jurisdiction “must dismiss the cause at any stage of
the proceedings in which it becomes apparent that
jurisdiction is lacking.” See Basso, 495 F.2d
at 909. The dismissal is without prejudice. Brereton v.
Bountiful City Corp., 434 F.3d 1213, 1218 (10th Cir.
2006); see also Frederiksen v. City of Lockport, 384
F.3d 437, 438 (7th Cir. 2004) (noting that dismissals for
lack of jurisdiction should be without prejudice because a
dismissal with prejudice is a disposition on the merits which
a court lacking jurisdiction may not render).
12(b)(1) motion to dismiss “must be determined from the
allegations of fact in the complaint, without regard to mere
conclusionary allegations of jurisdiction.”
Groundhog v. Keeler, 442 F.2d 674, 677 (10th Cir.
1971). When considering a Rule 12(b)(1) motion, however, the
Court may consider matters outside the pleadings without
transforming the motion into one for summary judgment.
Holt v. United States, 46 F.3d 1000, 1003 (10th Cir.
1995). Where a party challenges the facts upon which subject
matter jurisdiction depends, a district court may not presume
the truthfulness of the complaint's “factual
allegations . . . [and] has wide discretion to allow
affidavits, other documents, and [may even hold] a limited
evidentiary hearing to resolve disputed jurisdictional facts
under Rule 12(b)(1).” Id.
Failure to State a Claim Upon Which Relief Can Be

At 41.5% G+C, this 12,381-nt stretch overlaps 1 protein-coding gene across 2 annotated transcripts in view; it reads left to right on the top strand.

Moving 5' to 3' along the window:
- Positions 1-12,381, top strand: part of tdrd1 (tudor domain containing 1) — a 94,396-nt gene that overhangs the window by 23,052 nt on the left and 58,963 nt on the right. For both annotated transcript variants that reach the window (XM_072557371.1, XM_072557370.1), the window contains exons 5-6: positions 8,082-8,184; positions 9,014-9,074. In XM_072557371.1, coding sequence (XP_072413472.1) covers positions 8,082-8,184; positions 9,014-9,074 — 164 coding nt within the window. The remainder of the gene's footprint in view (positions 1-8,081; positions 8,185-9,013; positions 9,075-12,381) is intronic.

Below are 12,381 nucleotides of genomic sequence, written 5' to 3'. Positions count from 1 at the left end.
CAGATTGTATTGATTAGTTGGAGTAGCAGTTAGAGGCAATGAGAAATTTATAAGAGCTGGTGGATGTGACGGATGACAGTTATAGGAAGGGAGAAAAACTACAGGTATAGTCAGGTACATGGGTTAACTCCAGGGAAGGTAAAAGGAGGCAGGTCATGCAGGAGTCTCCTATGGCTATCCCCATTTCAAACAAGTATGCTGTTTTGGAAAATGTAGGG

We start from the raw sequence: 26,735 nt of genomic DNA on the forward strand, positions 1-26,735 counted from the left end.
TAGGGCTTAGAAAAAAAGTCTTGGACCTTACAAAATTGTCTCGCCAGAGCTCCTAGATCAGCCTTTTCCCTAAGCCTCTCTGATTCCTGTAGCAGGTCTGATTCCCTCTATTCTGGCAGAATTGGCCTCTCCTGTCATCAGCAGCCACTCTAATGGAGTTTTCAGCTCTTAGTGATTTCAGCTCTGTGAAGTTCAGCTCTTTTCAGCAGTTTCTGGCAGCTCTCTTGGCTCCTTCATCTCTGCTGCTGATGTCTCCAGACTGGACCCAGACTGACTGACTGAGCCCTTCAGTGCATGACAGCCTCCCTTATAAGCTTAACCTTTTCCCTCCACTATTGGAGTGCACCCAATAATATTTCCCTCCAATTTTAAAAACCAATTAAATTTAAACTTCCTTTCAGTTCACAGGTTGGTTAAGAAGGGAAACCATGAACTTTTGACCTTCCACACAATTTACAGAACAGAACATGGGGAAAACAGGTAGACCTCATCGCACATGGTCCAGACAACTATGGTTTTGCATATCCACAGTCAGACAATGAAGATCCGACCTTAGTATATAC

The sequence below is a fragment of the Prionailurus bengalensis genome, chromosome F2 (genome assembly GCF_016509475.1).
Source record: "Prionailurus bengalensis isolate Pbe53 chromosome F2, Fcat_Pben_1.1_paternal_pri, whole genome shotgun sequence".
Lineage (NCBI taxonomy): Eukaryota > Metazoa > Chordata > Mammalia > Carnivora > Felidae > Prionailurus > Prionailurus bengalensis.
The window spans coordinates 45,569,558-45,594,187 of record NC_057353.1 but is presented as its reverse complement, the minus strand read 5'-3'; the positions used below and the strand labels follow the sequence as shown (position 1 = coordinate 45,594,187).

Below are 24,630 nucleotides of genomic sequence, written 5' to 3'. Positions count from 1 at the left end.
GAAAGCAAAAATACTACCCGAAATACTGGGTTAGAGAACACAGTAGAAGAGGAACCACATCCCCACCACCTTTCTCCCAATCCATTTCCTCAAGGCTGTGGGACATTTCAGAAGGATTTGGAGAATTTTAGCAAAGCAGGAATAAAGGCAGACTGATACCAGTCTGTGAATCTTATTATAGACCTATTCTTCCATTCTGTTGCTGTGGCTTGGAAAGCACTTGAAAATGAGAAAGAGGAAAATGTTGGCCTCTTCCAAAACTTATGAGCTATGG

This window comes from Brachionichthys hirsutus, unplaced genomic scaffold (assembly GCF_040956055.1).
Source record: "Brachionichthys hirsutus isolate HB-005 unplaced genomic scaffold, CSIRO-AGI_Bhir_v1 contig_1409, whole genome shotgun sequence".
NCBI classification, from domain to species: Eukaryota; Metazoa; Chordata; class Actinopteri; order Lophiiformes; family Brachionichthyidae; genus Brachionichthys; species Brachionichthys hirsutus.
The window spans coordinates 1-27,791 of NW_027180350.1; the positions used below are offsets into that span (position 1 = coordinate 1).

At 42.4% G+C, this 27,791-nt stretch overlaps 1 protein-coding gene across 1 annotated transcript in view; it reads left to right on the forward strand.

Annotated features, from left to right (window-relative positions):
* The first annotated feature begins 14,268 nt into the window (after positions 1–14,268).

Rule of Civil Procedure 12(b)(6) provides that a defendant
may move to dismiss a claim for “failure to state a
claim upon which relief can be granted.” Fed.R.Civ.P.
12(b)(6) (2007). “The court's function on a Rule
12(b)(6) motion is not to weigh potential evidence that the
parties might present at trial, but to assess whether the
plaintiffs complaint alone is legally sufficient to state a
claim for which relief may be granted.” Dubbs v.
Head Start, Inc., 336 F.3d 1194, 1201 (10th Cir. 2003)
(citations and quotation marks omitted).
court reviewing the sufficiency of a complaint presumes all
of plaintiff s factual allegations are true and construes
them in the light most favorable to the plaintiff.”
Hall v. Bellmon, 935 F.2d 1106, 1198 (10th Cir.
1991). “To survive a motion to dismiss, a complaint
must contain sufficient factual matter, accepted as true, to
‘state a claim to relief that is plausible on its
face.'” Ashcroft v. Iqbal, 556 U.S. 662,
678 (2009) (citing Bell Atlantic Corp. v. Twombly,